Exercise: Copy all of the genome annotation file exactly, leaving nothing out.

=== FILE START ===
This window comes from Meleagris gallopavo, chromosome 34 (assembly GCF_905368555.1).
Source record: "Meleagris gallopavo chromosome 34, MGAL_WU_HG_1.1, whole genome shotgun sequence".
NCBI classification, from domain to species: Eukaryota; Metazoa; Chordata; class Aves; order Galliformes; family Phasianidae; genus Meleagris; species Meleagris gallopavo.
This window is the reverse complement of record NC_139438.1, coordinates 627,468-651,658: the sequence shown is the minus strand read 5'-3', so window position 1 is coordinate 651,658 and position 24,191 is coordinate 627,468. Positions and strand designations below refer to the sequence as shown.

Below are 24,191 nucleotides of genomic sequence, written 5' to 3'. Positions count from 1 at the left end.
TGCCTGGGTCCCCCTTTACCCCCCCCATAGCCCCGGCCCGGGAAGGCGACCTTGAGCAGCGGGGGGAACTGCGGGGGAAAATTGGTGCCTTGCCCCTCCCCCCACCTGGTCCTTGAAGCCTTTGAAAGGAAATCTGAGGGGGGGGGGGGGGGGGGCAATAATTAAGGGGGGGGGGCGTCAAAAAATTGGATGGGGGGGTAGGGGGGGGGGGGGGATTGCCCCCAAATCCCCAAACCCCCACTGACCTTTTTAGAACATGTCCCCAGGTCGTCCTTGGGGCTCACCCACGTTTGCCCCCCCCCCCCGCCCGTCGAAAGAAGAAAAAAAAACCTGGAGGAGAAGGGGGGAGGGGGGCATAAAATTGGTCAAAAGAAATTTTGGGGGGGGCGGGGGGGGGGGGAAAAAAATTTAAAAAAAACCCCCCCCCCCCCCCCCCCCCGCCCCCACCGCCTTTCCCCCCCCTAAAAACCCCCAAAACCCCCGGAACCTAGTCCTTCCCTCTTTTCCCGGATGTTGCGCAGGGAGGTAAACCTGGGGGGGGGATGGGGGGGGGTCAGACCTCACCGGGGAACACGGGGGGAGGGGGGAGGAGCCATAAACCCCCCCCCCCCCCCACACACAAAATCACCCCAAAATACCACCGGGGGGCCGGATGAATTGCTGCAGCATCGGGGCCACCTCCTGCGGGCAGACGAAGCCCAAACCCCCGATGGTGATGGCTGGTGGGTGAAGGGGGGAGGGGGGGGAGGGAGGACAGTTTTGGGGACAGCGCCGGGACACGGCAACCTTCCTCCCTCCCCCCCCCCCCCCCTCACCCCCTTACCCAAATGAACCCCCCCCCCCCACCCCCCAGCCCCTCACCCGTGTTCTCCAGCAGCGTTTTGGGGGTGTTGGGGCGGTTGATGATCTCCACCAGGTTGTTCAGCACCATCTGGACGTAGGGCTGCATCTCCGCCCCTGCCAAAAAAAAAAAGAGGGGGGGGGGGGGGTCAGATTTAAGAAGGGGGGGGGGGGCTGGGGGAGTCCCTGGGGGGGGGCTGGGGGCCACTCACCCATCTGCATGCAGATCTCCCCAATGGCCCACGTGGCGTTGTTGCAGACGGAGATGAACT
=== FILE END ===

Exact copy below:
This window comes from Meleagris gallopavo, chromosome 34 (assembly GCF_905368555.1).
Source record: "Meleagris gallopavo chromosome 34, MGAL_WU_HG_1.1, whole genome shotgun sequence".
NCBI classification, from domain to species: Eukaryota; Metazoa; Chordata; class Aves; order Galliformes; family Phasianidae; genus Meleagris; species Meleagris gallopavo.
This window is the reverse complement of record NC_139438.1, coordinates 627,468-651,658: the sequence shown is the minus strand read 5'-3', so window position 1 is coordinate 651,658 and position 24,191 is coordinate 627,468. Positions and strand designations below refer to the sequence as shown.

Below are 24,191 nucleotides of genomic sequence, written 5' to 3'. Positions count from 1 at the left end.
TGCCTGGGTCCCCCTTTACCCCCCCCATAGCCCCGGCCCGGGAAGGCGACCTTGAGCAGCGGGGGGAACTGCGGGGGAAAATTGGTGCCTTGCCCCTCCCCCCACCTGGTCCTTGAAGCCTTTGAAAGGAAATCTGAGGGGGGGGGGGGGGGGGGCAATAATTAAGGGGGGGGGGCGTCAAAAAATTGGATGGGGGGGTAGGGGGGGGGGGGGGATTGCCCCCAAATCCCCAAACCCCCACTGACCTTTTTAGAACATGTCCCCAGGTCGTCCTTGGGGCTCACCCACGTTTGCCCCCCCCCCCCGCCCGTCGAAAGAAGAAAAAAAAACCTGGAGGAGAAGGGGGGAGGGGGGCATAAAATTGGTCAAAAGAAATTTTGGGGGGGGCGGGGGGGGGGGGAAAAAAATTTAAAAAAAACCCCCCCCCCCCCCCCCCCCCGCCCCCACCGCCTTTCCCCCCCCTAAAAACCCCCAAAACCCCCGGAACCTAGTCCTTCCCTCTTTTCCCGGATGTTGCGCAGGGAGGTAAACCTGGGGGGGGGATGGGGGGGGGTCAGACCTCACCGGGGAACACGGGGGGAGGGGGGAGGAGCCATAAACCCCCCCCCCCCCCCACACACAAAATCACCCCAAAATACCACCGGGGGGCCGGATGAATTGCTGCAGCATCGGGGCCACCTCCTGCGGGCAGACGAAGCCCAAACCCCCGATGGTGATGGCTGGTGGGTGAAGGGGGGAGGGGGGGGAGGGAGGACAGTTTTGGGGACAGCGCCGGGACACGGCAACCTTCCTCCCTCCCCCCCCCCCCCCCTCACCCCCTTACCCAAATGAACCCCCCCCCCCCACCCCCCAGCCCCTCACCCGTGTTCTCCAGCAGCGTTTTGGGGGTGTTGGGGCGGTTGATGATCTCCACCAGGTTGTTCAGCACCATCTGGACGTAGGGCTGCATCTCCGCCCCTGCCAAAAAAAAAAAGAGGGGGGGGGGGGGGTCAGATTTAAGAAGGGGGGGGGGGGCTGGGGGAGTCCCTGGGGGGGGGCTGGGGGCCACTCACCCATCTGCATGCAGATCTCCCCAATGGCCCACGTGGCGTTGTTGCAGACGGAGATGAACT